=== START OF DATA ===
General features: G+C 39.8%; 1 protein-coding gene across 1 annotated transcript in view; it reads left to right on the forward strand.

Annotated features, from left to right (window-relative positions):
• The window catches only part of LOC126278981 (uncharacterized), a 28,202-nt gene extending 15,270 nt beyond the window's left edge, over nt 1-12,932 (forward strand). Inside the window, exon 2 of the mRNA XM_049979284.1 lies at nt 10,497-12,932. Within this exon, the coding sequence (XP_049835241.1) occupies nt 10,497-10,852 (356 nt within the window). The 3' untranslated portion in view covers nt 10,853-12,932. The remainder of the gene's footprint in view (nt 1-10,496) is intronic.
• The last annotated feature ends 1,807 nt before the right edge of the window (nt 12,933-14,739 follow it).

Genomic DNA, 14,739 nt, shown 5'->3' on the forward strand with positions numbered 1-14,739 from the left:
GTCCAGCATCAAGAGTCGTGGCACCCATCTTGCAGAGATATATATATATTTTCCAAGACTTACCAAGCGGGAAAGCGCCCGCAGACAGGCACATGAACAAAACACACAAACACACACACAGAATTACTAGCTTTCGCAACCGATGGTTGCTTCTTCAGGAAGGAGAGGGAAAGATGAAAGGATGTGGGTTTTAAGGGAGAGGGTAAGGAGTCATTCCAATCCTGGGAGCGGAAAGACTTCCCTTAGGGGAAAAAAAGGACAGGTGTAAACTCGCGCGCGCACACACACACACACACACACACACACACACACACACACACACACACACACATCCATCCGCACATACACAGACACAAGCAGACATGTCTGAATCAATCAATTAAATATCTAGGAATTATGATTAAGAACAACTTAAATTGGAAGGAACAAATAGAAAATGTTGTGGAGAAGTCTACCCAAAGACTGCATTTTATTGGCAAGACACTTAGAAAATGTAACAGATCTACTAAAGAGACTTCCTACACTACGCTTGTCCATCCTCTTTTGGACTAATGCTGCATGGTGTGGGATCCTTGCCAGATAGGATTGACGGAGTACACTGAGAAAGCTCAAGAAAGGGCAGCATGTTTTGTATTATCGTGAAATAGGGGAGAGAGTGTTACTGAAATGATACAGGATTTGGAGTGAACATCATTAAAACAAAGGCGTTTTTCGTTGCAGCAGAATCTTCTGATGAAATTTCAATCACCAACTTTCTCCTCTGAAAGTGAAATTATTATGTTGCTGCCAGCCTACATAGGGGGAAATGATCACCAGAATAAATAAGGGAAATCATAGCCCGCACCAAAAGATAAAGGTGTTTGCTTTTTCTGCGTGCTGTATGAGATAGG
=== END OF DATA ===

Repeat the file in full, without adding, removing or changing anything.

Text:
General features: G+C 39.8%; 1 protein-coding gene across 1 annotated transcript in view; it reads left to right on the forward strand.

Annotated features, from left to right (window-relative positions):
• The window catches only part of LOC126278981 (uncharacterized), a 28,202-nt gene extending 15,270 nt beyond the window's left edge, over nt 1-12,932 (forward strand). Inside the window, exon 2 of the mRNA XM_049979284.1 lies at nt 10,497-12,932. Within this exon, the coding sequence (XP_049835241.1) occupies nt 10,497-10,852 (356 nt within the window). The 3' untranslated portion in view covers nt 10,853-12,932. The remainder of the gene's footprint in view (nt 1-10,496) is intronic.
• The last annotated feature ends 1,807 nt before the right edge of the window (nt 12,933-14,739 follow it).

Genomic DNA, 14,739 nt, shown 5'->3' on the forward strand with positions numbered 1-14,739 from the left:
GTCCAGCATCAAGAGTCGTGGCACCCATCTTGCAGAGATATATATATATTTTCCAAGACTTACCAAGCGGGAAAGCGCCCGCAGACAGGCACATGAACAAAACACACAAACACACACACAGAATTACTAGCTTTCGCAACCGATGGTTGCTTCTTCAGGAAGGAGAGGGAAAGATGAAAGGATGTGGGTTTTAAGGGAGAGGGTAAGGAGTCATTCCAATCCTGGGAGCGGAAAGACTTCCCTTAGGGGAAAAAAAGGACAGGTGTAAACTCGCGCGCGCACACACACACACACACACACACACACACACACACACACACACACACACACATCCATCCGCACATACACAGACACAAGCAGACATGTCTGAATCAATCAATTAAATATCTAGGAATTATGATTAAGAACAACTTAAATTGGAAGGAACAAATAGAAAATGTTGTGGAGAAGTCTACCCAAAGACTGCATTTTATTGGCAAGACACTTAGAAAATGTAACAGATCTACTAAAGAGACTTCCTACACTACGCTTGTCCATCCTCTTTTGGACTAATGCTGCATGGTGTGGGATCCTTGCCAGATAGGATTGACGGAGTACACTGAGAAAGCTCAAGAAAGGGCAGCATGTTTTGTATTATCGTGAAATAGGGGAGAGAGTGTTACTGAAATGATACAGGATTTGGAGTGAACATCATTAAAACAAAGGCGTTTTTCGTTGCAGCAGAATCTTCTGATGAAATTTCAATCACCAACTTTCTCCTCTGAAAGTGAAATTATTATGTTGCTGCCAGCCTACATAGGGGGAAATGATCACCAGAATAAATAAGGGAAATCATAGCCCGCACCAAAAGATAAAGGTGTTTGCTTTTTCTGCGTGCTGTATGAGATAGG